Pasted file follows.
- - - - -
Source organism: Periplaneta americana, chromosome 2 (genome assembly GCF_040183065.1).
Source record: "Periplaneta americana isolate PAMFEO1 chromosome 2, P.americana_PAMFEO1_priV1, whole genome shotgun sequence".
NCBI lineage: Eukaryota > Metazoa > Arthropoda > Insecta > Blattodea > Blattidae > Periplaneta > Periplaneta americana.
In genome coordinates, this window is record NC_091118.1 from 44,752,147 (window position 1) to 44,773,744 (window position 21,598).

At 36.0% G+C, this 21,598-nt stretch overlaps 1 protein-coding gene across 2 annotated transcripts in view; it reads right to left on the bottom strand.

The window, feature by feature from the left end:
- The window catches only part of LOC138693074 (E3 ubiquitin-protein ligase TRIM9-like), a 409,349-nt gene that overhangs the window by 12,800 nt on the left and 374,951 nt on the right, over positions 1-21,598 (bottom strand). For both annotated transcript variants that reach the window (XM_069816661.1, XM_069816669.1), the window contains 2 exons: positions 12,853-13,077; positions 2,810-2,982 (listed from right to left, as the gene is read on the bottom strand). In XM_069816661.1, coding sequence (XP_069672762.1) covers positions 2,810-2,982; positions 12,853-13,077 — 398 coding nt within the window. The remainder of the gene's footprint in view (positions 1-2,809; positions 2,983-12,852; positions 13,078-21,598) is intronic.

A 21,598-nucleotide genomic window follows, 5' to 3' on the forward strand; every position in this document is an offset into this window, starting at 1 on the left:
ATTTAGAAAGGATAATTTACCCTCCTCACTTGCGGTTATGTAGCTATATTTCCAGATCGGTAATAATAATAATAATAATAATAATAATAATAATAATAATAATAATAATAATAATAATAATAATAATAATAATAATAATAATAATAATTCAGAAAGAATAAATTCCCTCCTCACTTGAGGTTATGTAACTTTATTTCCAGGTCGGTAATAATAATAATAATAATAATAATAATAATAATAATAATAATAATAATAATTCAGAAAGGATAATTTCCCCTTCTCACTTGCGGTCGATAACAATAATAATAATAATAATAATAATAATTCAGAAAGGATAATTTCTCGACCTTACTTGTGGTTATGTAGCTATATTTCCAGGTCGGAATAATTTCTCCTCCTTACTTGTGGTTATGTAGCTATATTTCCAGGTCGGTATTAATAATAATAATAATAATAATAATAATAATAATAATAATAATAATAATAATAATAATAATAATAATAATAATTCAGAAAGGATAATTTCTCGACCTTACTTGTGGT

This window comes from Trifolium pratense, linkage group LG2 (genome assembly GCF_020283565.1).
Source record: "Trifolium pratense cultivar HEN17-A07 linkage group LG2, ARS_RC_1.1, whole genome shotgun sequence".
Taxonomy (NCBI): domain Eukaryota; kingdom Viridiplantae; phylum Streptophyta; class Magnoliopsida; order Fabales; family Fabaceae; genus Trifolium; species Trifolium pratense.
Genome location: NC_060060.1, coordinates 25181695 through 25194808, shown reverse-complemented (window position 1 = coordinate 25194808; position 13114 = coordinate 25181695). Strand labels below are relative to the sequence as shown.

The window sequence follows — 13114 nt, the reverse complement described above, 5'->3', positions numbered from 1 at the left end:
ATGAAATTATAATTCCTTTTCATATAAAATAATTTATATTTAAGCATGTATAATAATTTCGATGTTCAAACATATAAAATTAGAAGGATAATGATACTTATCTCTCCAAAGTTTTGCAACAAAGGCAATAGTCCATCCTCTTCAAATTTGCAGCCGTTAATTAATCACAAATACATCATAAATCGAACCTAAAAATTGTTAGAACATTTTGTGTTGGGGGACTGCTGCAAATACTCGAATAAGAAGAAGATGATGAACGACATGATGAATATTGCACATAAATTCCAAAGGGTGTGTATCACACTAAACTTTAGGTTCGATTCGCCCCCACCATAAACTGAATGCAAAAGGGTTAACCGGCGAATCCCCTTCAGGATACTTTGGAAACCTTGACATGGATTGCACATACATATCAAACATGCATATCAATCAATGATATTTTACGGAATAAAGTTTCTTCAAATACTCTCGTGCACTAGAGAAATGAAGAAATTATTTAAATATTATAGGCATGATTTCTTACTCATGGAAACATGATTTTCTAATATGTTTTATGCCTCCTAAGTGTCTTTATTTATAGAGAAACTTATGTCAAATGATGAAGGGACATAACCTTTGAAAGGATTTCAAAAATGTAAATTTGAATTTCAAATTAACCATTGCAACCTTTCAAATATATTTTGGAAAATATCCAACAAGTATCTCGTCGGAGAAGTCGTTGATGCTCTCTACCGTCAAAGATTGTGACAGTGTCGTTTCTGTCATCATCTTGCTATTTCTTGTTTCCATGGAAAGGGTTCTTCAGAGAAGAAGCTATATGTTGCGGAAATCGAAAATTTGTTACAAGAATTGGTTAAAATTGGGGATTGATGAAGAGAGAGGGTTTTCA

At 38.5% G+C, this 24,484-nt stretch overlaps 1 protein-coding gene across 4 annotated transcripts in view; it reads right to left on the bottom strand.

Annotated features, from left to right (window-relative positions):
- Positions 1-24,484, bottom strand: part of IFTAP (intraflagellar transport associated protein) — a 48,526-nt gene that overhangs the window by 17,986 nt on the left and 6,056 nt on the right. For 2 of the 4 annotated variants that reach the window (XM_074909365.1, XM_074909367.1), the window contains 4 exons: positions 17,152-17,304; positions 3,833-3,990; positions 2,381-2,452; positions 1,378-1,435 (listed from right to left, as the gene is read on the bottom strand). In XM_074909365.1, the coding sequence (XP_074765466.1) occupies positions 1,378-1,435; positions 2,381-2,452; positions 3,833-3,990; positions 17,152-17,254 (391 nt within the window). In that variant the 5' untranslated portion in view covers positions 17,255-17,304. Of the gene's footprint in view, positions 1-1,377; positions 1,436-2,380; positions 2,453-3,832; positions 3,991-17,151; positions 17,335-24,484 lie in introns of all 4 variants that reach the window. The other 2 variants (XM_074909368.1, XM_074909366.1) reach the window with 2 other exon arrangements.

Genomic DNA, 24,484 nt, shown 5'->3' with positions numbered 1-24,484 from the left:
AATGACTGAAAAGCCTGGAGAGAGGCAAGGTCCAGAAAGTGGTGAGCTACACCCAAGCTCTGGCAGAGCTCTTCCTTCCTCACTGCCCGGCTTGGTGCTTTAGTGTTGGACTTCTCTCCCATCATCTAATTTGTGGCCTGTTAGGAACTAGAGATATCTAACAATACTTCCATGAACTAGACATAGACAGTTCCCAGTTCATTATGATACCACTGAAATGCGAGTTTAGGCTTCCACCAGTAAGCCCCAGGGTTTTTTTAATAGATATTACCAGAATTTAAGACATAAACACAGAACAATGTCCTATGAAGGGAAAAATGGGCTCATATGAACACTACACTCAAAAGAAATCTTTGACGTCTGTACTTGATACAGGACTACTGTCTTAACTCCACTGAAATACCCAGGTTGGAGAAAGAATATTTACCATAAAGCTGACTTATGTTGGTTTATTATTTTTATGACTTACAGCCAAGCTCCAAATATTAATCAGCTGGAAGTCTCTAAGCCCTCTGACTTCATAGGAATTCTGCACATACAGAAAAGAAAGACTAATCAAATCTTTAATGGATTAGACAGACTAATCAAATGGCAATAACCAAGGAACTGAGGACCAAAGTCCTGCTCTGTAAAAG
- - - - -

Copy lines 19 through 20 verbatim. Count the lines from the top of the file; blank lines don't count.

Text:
Genomic DNA, 24,484 nt, shown 5'->3' with positions numbered 1-24,484 from the left:
AATGACTGAAAAGCCTGGAGAGAGGCAAGGTCCAGAAAGTGGTGAGCTACACCCAAGCTCTGGCAGAGCTCTTCCTTCCTCACTGCCCGGCTTGGTGCTTTAGTGTTGGACTTCTCTCCCATCATCTAATTTGTGGCCTGTTAGGAACTAGAGATATCTAACAATACTTCCATGAACTAGACATAGACAGTTCCCAGTTCATTATGATACCACTGAAATGCGAGTTTAGGCTTCCACCAGTAAGCCCCAGGGTTTTTTTAATAGATATTACCAGAATTTAAGACATAAACACAGAACAATGTCCTATGAAGGGAAAAATGGGCTCATATGAACACTACACTCAAAAGAAATCTTTGACGTCTGTACTTGATACAGGACTACTGTCTTAACTCCACTGAAATACCCAGGTTGGAGAAAGAATATTTACCATAAAGCTGACTTATGTTGGTTTATTATTTTTATGACTTACAGCCAAGCTCCAAATATTAATCAGCTGGAAGTCTCTAAGCCCTCTGACTTCATAGGAATTCTGCACATACAGAAAAGAAAGACTAATCAAATCTTTAATGGATTAGACAGACTAATCAAATGGCAATAACCAAGGAACTGAGGACCAAAGTCCTGCTCTGTAAAAG